Rocky Mountain oysters

Rocky Mountain oysters or mountain oysters,[1] or meat balls, also known as prairie oysters in Canada (French: animelles), is a dish made of bull testicles. The organs are often deep-fried after being skinned, coated in flour, pepper and salt, and sometimes pounded flat. This delicacy is most often served as an appetizer.[2]

Rocky Mountain oysters
Rocky Mountain oysters, served with lemon and cocktail sauce.
Alternative namesMeat balls, prairie oysters, calf fries, cowboy oysters
CourseHors d'oeuvre
Region or stateWestern North America and South America
Serving temperatureHot
Main ingredientsTesticles (bull calf), flour, pepper and, salt
Food energy
(per serving)
1 cup = 182 Calories kcal
Raw bovine testicles in an Italian market

The dish is served in parts of Canada, where cattle ranching is prevalent and castration of young male animals is common. "Prairie oysters" is the preferred name in Canada where they are served in a demi-glace.[3] In Oklahoma and the Texas Panhandle, they are often called calf fries. In Spain, Argentina and many parts of Mexico they are referred to as criadillas, and they are colloquially referred to as huevos de toro (literally, "bull’s eggs"; besides its literal meaning, huevos is a Spanish slang term for testicles) in Central and South America.[4] Rocky Mountain oysters are sometimes confused because of their appearance with cattle fries or animelles (cattle testicles), which are served in a similar manner. A few other terms, such as "cowboy caviar", "Montana tendergroins", "dusted nuts", "swinging beef", or simply "mountain oysters" may be used.[5]

The dish, purportedly cowboy fare,[6] is most commonly found served at festivals, amongst ranching families, or at certain specialty eating establishments and bars.[5] They are, however, also readily available at some public venues (e.g., at Coors Field during Colorado Rockies baseball games). Eagle, Idaho, claims to have the "World's Largest Rocky Mountain Oyster Feed" during its Eagle Fun Days (now held the second weekend in July).[7] Clinton, Montana; Deerfield, Michigan; Huntley, Illinois; Sesser, Illinois; Olean, Missouri; Severance, Colorado; and Tiro, Ohio also hold testicle festivals.[8] Rocky Mountain oysters are sometimes served as a prank to those unaware of the origin of these "oysters". They are also considered to be an aphrodisiac by many people.[8]

The primary goal of testicle removal is not culinary. Castration in veterinary practice and animal husbandry is common and serves a variety of purposes, including the control of breeding, the growth of skeletal muscle suitable for beef, and temperament alteration.[9]

Similar dishes

Testicles from other animals can also be used in similar dishes. The most common is lamb fries (not to be confused with lamb's fry which is another term for liver of lamb) made with testicles from castrated sheep. In some cases, pig testicles are used as well to make "pig fries".

Another dish found on occasion is turkey fries made from turkey testes. These are sometimes known as "short fries" as well.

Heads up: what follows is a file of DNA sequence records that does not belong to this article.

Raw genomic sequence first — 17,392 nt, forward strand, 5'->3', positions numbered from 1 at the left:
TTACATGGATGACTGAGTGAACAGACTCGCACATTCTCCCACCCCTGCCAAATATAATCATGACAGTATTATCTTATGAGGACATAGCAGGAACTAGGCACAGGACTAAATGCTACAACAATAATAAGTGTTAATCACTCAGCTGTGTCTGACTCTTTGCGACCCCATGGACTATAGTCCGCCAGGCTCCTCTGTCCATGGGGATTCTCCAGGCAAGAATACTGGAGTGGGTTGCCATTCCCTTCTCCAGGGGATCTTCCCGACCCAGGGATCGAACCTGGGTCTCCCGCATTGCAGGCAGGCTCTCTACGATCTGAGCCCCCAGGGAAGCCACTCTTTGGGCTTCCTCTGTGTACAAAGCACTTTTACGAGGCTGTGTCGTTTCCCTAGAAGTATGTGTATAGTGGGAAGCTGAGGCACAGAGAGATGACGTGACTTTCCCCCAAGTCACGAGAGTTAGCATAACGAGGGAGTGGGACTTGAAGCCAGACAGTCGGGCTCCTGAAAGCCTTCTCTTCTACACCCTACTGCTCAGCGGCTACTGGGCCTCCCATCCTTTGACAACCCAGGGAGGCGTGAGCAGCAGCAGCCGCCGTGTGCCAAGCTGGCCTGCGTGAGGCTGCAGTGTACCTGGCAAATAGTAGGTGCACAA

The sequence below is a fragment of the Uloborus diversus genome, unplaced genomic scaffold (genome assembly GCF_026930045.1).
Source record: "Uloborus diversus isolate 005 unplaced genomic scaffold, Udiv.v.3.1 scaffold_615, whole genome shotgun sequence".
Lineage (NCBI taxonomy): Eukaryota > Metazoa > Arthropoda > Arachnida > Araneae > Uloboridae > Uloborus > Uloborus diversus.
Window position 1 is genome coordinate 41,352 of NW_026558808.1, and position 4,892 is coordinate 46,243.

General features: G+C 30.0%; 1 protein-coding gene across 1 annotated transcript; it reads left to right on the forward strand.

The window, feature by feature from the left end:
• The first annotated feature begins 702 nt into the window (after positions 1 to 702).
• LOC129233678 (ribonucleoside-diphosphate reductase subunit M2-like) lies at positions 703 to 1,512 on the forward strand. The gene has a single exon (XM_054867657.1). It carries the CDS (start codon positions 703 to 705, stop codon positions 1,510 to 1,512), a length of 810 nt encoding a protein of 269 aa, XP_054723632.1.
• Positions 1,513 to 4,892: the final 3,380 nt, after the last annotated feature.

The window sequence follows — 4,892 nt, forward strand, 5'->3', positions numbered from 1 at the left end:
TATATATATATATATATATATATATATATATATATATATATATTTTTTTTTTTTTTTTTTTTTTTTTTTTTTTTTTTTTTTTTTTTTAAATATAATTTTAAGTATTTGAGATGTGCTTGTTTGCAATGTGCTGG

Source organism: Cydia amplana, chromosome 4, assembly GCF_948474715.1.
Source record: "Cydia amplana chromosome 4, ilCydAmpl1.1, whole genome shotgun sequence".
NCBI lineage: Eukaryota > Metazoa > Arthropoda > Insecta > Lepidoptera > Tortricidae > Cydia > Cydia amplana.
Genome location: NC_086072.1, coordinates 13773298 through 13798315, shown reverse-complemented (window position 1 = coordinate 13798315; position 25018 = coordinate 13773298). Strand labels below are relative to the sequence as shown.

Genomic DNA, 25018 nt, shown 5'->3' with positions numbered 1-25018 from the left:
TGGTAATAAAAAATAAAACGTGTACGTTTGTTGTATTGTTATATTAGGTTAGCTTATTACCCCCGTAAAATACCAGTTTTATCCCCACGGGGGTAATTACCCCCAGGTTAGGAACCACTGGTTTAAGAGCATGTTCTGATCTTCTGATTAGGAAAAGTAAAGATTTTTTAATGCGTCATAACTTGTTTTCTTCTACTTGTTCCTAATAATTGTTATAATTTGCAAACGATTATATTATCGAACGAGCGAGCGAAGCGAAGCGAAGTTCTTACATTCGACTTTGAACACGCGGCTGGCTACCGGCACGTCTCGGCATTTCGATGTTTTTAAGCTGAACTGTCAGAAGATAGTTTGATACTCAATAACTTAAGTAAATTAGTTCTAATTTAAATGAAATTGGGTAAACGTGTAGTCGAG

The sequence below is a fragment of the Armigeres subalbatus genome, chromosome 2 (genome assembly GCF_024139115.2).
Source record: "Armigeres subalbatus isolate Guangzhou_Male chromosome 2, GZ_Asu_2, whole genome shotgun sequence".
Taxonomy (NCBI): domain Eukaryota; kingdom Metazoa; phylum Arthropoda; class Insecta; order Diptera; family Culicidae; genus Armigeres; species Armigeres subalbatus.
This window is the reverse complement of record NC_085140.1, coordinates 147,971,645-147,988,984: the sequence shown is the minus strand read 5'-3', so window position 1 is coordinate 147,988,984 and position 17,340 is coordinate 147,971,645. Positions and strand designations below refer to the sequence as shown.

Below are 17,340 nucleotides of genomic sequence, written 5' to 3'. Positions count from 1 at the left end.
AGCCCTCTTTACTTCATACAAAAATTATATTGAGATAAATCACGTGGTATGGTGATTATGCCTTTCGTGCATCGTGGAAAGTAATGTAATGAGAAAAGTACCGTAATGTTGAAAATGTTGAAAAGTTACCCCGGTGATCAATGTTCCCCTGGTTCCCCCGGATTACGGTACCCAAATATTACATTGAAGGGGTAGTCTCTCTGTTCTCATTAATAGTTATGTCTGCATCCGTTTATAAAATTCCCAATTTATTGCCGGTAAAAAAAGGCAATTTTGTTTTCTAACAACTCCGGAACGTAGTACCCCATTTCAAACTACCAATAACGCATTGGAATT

• In season 2, episode 4 "Dancing in the Dark" (2008) of the Canadian television series Heartland, Scott Cardinal asks the unexpected guests from the Dude Ranch if they have ever had a prairie oyster, to which they reply "No, but we love seafood".
  • In season 7, episode 21 "Goodbye Michael" (2011) of the American television series The Office, Dwight presents Michael with rocky mountain oysters while atop the Dunder-Mifflin office building.
  • In season 8, episode 21 "Shawn And Gus Truck Things Up" (2014) of the American television series "Psych", Character replys back to Gus, "Those aren't meatballs, honey. Those are prairie balls."
  • In season 15, episode 12 "Sunday Supper" (2017) of the American television series Top Chef, the chefs prepared and cooked Rocky Mountain Oysters as a Quickfire Challenge to present it to be judged on Top Chef: Colorado.
  • In season 5, episode 6 "Chapter 60" (2017) of the American television series House of Cards, Raymond Tusk offers Mountain oysters to Frank Underwood, to which he replies, "You mean bull's testicles, don't you? I prefer to call things what they are."
  • In the Try Guys series Without A Recipe, Eugene uses Rocky Mountain Oysters for his mac and cheese recipe in Episode 16.
  • In the computer game Far Cry 5, set in Montana, the side missions "Testy Festy" and "Prairie Oyster Harvest" both revolve (humorously) around the preparation of the ingredients for a fictional festival.
  • In season 1, episode 1, "What You Want & What You Need" (2022) of the American television series The English, there is an extended scene regarding the presentation and consumption of "Prairie Oysters".
  • In the first chapter of Cormac McCarthy’s “All the Pretty Horses”. Lacey Rawlins asks Jimmy Blevins; “what’s the strangest thing you ever ate?”. Blevins responds “Oysters” and Rawlins questions whether they were mountain oysters or regular.

See also


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